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Pain management: Acupuncture can be useful in treating horses

by Wyoming Livestock Roundup

Some veterinarians use non-traditional techniques in treating animals, often combining these with traditional medicine. One of the most useful complementary modalities is acupuncture.   

            Dr. Bruce Connally, an equine sports medicine veterinarian in Colorado, grew up in Wyoming and practiced for many years in Buffalo. He has been using acupuncture since 1999.

Understanding acupuncture

            “I took a veterinary acupuncture course at Colorado State University. I use acupuncture for treating pain in many situations, but also as a diagnostic aid,” he explains. “There are acupuncture trigger points all over the horse’s body.” 

            He continues, “The ones along the back and hips are fairly easy to figure out.  There’s also a trigger point in the side of the neck that affects the stifle. It’s not quite so easy to understand, but I’ve seen it work.”

“There is a trigger point in the shoulder and another in the girth area that have to do with front foot pain,” he says. “I am a trigger-point acupuncturist. I’m not a traditional acupuncturist.”

“The Chinese focus doesn’t work that well for me, this is not my thing. So, I look for trigger points, especially the ones associated with pain. My main purpose in using acupuncture is to treat pain,” he says.

“I don’t use acupuncture for treating liver dysfunction, constipation or the other things some veterinarians use it for,” Bruce says. “A book written by a medical doctor named Mark Seem talked about osteopathic acupuncture, or trigger point acupuncture, and this book really hit home with me.”  

Bruce uses this technique in conjunction with some of the other things he is doing for the horse.

Working with needles

“Sometimes I use dry needles, and sometimes needles with electrical stimulation, using an electro-stimulator attached to the needles.”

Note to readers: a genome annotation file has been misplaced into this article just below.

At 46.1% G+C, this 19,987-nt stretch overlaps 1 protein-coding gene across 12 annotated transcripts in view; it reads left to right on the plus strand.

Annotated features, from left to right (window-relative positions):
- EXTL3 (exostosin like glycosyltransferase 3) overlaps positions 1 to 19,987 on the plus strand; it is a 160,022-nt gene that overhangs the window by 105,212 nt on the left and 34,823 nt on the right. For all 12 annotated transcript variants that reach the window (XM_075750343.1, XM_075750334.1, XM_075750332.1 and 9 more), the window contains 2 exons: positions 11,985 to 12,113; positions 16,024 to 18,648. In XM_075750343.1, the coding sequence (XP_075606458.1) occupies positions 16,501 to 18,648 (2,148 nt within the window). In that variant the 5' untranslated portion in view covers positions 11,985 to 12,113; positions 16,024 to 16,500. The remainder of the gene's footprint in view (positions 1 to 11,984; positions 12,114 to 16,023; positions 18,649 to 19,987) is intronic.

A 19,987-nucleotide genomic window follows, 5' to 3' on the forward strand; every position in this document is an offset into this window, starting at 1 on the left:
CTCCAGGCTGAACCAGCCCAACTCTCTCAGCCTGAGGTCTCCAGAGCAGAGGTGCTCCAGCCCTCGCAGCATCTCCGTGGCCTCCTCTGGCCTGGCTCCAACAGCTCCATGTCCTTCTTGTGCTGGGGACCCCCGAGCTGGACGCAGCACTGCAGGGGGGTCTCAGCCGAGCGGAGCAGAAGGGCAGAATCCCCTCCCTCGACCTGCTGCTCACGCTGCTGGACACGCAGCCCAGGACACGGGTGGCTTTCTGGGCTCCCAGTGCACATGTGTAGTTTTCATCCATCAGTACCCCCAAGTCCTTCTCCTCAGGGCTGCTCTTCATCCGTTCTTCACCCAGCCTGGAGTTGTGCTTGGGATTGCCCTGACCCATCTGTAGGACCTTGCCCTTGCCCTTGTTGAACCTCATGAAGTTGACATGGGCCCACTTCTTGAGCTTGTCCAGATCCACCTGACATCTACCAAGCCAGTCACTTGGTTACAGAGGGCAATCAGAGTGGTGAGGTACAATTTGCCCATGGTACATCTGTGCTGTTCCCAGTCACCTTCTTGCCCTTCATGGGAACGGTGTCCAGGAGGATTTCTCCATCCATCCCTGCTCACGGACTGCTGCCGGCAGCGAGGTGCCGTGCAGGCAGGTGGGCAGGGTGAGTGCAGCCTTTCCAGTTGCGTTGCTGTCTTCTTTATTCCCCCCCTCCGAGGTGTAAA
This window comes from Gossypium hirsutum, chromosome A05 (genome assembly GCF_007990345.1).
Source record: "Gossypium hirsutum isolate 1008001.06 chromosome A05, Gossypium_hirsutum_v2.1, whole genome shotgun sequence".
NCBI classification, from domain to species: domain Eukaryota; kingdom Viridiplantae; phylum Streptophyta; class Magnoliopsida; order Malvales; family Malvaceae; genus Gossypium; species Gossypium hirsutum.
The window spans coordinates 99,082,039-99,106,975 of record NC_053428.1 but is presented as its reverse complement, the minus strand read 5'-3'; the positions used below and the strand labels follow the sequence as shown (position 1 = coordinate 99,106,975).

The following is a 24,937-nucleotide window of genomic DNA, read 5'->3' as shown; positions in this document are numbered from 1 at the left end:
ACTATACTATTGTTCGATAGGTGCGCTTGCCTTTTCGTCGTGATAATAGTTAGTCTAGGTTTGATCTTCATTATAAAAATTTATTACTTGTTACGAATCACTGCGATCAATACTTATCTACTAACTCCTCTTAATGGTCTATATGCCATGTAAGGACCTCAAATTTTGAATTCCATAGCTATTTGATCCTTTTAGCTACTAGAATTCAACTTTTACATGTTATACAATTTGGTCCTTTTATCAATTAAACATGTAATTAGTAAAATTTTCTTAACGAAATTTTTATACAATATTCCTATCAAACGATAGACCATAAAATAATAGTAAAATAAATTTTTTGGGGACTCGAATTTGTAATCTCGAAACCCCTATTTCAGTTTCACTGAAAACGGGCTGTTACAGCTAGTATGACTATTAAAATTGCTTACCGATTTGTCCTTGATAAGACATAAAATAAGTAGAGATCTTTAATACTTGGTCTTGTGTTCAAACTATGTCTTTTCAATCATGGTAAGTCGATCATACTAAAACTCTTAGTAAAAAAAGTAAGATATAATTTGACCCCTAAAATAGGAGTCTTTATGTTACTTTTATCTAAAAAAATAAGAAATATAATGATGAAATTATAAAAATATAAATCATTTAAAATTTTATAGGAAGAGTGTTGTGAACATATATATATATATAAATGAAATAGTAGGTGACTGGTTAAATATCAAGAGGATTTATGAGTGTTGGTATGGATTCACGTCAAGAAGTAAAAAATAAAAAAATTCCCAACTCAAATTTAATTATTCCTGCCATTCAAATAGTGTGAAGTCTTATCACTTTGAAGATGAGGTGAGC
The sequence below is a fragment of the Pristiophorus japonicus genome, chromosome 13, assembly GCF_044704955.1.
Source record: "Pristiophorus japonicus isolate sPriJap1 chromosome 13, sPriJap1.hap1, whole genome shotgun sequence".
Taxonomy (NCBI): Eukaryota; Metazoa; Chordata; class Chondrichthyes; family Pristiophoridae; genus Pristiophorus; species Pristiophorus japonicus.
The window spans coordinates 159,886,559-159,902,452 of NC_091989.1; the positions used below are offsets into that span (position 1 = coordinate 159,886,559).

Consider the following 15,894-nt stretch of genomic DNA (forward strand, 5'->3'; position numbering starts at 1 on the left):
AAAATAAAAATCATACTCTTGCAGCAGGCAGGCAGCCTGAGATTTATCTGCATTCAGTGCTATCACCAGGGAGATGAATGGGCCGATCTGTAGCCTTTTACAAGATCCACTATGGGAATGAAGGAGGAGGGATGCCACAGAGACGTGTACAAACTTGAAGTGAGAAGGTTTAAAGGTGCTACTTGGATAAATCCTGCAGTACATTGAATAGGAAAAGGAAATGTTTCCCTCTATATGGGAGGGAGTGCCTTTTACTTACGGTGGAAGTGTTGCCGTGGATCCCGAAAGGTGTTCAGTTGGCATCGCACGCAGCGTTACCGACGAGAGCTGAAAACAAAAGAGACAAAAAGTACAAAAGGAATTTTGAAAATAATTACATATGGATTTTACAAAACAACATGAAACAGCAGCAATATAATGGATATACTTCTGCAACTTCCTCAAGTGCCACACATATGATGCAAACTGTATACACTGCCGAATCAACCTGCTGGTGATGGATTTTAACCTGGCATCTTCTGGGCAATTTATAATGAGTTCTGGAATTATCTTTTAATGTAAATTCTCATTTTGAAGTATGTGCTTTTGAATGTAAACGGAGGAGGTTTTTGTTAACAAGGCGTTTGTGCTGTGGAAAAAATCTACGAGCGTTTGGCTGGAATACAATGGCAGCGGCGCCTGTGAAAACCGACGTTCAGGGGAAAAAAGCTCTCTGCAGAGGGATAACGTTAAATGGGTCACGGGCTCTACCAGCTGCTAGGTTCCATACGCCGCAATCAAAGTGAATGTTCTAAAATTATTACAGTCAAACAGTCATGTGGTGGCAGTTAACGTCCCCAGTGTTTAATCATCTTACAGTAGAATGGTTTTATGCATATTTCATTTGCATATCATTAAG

“The theory is we can create a micro-current at that spot to stimulate nerves,” Bruce explains. “When using the dry needle, I stick it through the skin and work it down into different areas.”

Many of these points are tiny collections of nerves and blood vessels in one little spot.  

“If we put a dry acupuncture needle into one of these spots and move it up and down and wiggle it around, pecking at the tight spot, it’s amazing the horse doesn’t think it hurts,” Bruce explains. “I can work it around and the tightness will go away.”

 “These are very thin needles, much smaller than for giving injections, so they don’t stimulate much response,” Bruce explains. “Occasionally, however, a horse tries to kick. I had one patient that really hated acupuncture, but his owner liked me to work on that horse because afterward the horse would feel good.” 

 “The dry needles, picking and pecking at the tight spot, provide some kind of release, probably by sending a signal up the nerve to the brain,” he says. “Endorphins are then released in the brain and that’s where the pain relief comes from.” 

“Then the horse feels good, some will actually stand there and go to sleep while I’m doing the acupuncture. I have actually gone to sleep when someone does acupuncture on me,” he explains.

“For electrical stimulation I put the regular needles into the horse and stick little alligator clips on the needles and hook them to a small battery-operated hand-held box that creates a pulsing type of electricity, rather than steady current,” Bruce explains. “It sends pulses and then rests, more pulses and rest, which stimulates the nerve.  

“There is a slightly different version used in human medicine where they just stick patches on the skin hooked up to electrical stimulation rather than needles through the skin, to stimulate nerves on the back, for physical therapy.  I use this method on horses’ backs because it seems to work very well,” says Bruce.  

He uses acupuncture methods mostly for sore backs and sometimes for hamstring muscles.  

“Sore backs are often secondary to something else like sore hocks or front foot soreness.  It is usually just treating a secondary symptom, some other problem that’s made the back sore. The pain relief helps the back, while we deal with the primary problem,” he explains.

“I was not very good at recognizing and pinpointing back pain in horses until I started doing acupuncture,” Bruce admits. “It has changed my physical exam and helps me recognize and identify back pain and made me so much better at diagnosing it.  

“I probably missed a lot of things before I started using this tool,” he says.

Heather Smith-Thomas is a corresponding writer for the Wyoming Livestock Roundup. Send comments on this article to

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